Restore Your Freedom

Disorders of the pelvic floor are common with sufferers experiencing a loss of freedom and control

Causes of bowel incontinence

Not all causes of bowel incontinence are fully understood and there are many reasons for it to happen.

There are a variety of causes for changes in bowel function. It can be structural, such as nerve or muscular damage caused by surgery or injury. Some medications influence the gut's functioning.

Problems can arise due to lack of exercise, diet and excessive weight. Travelling and changes in habits contribute to the gut's health and can cause temporary problems.

Not drinking enough fluids can cause constipation. Alcohol, especially beer, can make trouble for your gut.

Constipation

Constipation can create a blockage in the bowel, preventing anything but watery discharge passing around it. This watery stool is hard to control and can easily leak from the anus.

Surgery such as for haemorrhoids, abscesses, fistula or repair of tears can all lead to painful episodes on the toilet. Reluctance to go because of the pain causes people to hold it in, leading to bowel blockages and constipation.

Conditions such as medically diagnosed irritable bowel syndrome (IBS) also cause both constipation and diarrhoea.

Bowel control problems can happen because of repeated straining and pushing due to ongoing or recurrent constipation. This straining can damage the colon, the rectum, muscles and the anus, which then adversely affects bowel control.

Diarrhoea

Although diarrhoea is a cause of bowel incontinence, it is also a symptom of something else.

Acute (sudden) attacks of diarrhoea, such as when you get a stomach bug, usually go away within a few days.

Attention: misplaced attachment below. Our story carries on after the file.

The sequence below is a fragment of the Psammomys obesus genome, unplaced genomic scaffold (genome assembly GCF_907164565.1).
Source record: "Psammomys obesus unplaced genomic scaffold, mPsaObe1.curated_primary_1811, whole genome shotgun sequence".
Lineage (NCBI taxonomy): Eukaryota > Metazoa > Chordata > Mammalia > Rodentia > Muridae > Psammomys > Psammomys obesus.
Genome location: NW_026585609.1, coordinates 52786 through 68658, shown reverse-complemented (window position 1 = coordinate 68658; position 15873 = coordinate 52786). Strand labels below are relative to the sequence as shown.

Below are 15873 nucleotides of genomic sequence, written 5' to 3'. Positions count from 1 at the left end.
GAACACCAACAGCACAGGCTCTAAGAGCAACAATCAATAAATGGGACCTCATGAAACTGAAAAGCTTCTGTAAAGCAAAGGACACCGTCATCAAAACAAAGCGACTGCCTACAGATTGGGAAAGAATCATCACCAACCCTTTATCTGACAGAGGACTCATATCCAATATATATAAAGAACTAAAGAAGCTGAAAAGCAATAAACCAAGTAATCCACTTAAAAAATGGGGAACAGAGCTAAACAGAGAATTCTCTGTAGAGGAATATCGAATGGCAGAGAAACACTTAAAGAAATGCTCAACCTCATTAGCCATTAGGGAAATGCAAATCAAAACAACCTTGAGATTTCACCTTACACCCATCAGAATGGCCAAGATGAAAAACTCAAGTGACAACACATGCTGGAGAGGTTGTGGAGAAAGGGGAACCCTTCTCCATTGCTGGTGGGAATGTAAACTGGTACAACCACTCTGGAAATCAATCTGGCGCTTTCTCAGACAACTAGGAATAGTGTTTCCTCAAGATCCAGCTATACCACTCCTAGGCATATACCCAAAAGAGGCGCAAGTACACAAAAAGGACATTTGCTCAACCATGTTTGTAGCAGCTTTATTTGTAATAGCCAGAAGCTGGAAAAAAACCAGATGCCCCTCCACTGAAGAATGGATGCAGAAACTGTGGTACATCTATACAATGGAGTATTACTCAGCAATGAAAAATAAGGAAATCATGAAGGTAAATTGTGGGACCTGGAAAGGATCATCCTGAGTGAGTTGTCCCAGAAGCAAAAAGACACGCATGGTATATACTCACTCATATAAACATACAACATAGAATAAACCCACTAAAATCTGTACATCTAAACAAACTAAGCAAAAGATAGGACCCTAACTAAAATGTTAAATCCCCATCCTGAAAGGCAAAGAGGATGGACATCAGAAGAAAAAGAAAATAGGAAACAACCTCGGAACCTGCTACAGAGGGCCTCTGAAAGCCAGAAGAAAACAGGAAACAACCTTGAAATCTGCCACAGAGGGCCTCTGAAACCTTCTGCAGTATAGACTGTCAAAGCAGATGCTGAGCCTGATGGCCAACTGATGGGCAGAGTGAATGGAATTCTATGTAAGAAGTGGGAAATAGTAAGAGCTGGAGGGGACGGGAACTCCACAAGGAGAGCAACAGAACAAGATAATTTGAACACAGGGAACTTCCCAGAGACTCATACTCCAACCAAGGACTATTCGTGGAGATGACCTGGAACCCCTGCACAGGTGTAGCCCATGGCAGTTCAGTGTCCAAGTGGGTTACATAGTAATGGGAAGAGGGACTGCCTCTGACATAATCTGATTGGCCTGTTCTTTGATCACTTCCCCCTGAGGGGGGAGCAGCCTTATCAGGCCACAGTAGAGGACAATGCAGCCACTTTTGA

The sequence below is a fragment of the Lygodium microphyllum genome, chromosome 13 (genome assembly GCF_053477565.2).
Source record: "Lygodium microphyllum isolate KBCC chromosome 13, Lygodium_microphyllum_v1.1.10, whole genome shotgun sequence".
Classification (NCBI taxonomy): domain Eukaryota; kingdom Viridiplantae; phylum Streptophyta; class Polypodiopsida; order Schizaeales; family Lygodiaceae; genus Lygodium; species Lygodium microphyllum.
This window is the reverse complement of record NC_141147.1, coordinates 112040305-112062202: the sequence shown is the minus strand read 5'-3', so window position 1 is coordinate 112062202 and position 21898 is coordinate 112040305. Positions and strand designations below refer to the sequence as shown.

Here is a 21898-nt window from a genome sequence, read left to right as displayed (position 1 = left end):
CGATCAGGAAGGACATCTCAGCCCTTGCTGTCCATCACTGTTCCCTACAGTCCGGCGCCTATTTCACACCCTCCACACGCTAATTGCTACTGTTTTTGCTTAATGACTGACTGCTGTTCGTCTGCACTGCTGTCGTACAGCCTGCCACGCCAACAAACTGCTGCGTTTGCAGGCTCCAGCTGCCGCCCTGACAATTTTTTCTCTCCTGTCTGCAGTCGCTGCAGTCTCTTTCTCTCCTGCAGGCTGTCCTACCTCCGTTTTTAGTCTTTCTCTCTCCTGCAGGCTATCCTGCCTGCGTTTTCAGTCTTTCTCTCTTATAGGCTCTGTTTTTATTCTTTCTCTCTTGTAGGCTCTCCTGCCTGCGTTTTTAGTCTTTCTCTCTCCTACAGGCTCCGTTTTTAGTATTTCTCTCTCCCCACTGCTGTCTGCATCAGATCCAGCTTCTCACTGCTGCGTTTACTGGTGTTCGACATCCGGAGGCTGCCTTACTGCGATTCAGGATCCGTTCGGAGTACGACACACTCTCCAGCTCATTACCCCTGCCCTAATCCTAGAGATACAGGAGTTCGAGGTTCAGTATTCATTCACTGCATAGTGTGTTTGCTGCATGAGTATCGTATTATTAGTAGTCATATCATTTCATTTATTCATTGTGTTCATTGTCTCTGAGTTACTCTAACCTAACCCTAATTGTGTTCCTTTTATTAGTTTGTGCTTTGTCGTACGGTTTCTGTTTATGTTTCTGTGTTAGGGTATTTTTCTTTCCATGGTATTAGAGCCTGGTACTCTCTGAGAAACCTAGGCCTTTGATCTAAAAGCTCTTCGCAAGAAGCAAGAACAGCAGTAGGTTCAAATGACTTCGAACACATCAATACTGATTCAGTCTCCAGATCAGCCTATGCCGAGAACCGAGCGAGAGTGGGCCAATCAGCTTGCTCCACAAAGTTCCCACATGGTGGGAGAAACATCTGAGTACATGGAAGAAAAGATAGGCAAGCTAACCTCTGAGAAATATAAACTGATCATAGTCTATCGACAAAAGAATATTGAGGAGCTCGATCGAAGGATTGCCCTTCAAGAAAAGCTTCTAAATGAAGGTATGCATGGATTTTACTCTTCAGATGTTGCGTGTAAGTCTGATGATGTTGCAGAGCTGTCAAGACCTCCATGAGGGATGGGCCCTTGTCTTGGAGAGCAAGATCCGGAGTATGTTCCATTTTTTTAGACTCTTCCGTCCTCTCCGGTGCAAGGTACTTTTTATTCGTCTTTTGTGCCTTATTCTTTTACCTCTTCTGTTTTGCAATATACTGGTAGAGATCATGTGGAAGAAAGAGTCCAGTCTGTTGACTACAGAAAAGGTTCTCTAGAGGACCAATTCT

Caffeine, artificial sweeteners, too much alcohol and sweets can all cause bouts of diarrhoea.

Chronic diarrhoea (recurrent or ongoing) can be caused by a range of things, such as lactose intolerance, inflammatory bowel diseases, such as Crohn's disease, ulcerative colitis or medically diagnosed irritible bowel syndrome.

Childbirth

Pregnancy can strain the pelvic floor muscles. Childbirth can stretch, weaken and sometimes tear these muscles, as well as causing damage to nerves.

Surgical cuts during childbirth can also cause problems later on.

Injury resulting from procedures during childbirth can cause damage to the muscles, sometimes only showing up decades later.

Muscles

One effect of straining due to constipation is damage to areas of the colon as well as the muscles.

Surgery in the pelvic area, colon and anus, such as for fistula, haemorrhoids or abscesses, can also cause muscular damage.

Prolapse

Occasionally people develop what's known as a prolapse, which will affect continence. This is when an organ moves out of place or slides in on itself.

For instance, the rectum can displace and bulge into the vagina, this is called rectocele.

Intussusception is when the rectum slides in on itself.

Prolapse is corrected with surgery.

Surgery and storage capacity

Scarring from surgery or disease can reduce the elasticity of the bowel, reducing capacity.

Nerve damage

The rectum, anus and the muscles involved in bowel control and urination are dependent on sensory communications to the brain by nerves. When these nerves or pathways are damaged problems arise.

Damage can be due to surgical procedures, accidents, such as spinal injury, or because of conditions that affect the nervous system, such as multiple sclerosis.

Conditions and disease

People with various conditions, including diabetes or spina bifida may experience bowel incontinence. Neurological problems ensuing from stroke, Parkinson's and Alzheimer's disease for example, can also result in bowel incontinence as a side effect.

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